Reviewed August 2012
What is the official name of the NCF1 gene?
The official name of this gene is “neutrophil cytosolic factor 1.”
NCF1 is the gene's official symbol. The NCF1 gene is also known by other names, listed below.
What is the normal function of the NCF1 gene?
The NCF1 gene provides instructions for making a protein called neutrophil cytosolic factor 1 (also known as p47-phox). This protein is one part (subunit) of a group of proteins that forms an enzyme complex called NADPH oxidase, which plays an essential role in the immune system. NADPH oxidase is primarily active in immune system cells called phagocytes. These cells catch and destroy foreign invaders such as bacteria and fungi. NADPH oxidase is also thought to regulate the activity of immune cells called neutrophils. These cells play a role in adjusting the inflammatory response to optimize healing and reduce injury to the body.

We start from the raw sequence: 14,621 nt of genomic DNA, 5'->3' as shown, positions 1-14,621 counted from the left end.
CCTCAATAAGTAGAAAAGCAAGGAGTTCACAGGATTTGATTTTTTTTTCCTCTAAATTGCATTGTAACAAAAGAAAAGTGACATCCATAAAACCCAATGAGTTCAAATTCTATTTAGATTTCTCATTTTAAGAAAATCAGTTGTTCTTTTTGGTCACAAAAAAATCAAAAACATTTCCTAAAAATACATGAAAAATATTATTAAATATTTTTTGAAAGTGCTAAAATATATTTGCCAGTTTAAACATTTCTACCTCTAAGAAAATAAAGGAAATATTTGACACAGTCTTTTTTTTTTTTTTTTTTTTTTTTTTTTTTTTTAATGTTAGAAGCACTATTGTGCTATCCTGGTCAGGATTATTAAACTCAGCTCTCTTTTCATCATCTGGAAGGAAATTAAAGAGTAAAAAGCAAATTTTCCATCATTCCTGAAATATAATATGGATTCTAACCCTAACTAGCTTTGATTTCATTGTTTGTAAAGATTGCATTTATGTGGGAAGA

The presence of foreign invaders stimulates phagocytes and triggers the assembly of NADPH oxidase. This enzyme participates in a chemical reaction that converts oxygen to a toxic molecule called superoxide. Superoxide is used to generate several other compounds, including hydrogen peroxide (a strong disinfectant) and hypochlorous acid (the active ingredient in bleach). These highly reactive, toxic substances are known as reactive oxygen species. Phagocytes use these substances to kill foreign invaders, preventing them from reproducing in the body and causing illness.
How are changes in the NCF1 gene related to health conditions?
- chronic granulomatous disease - caused by mutations in the NCF1 gene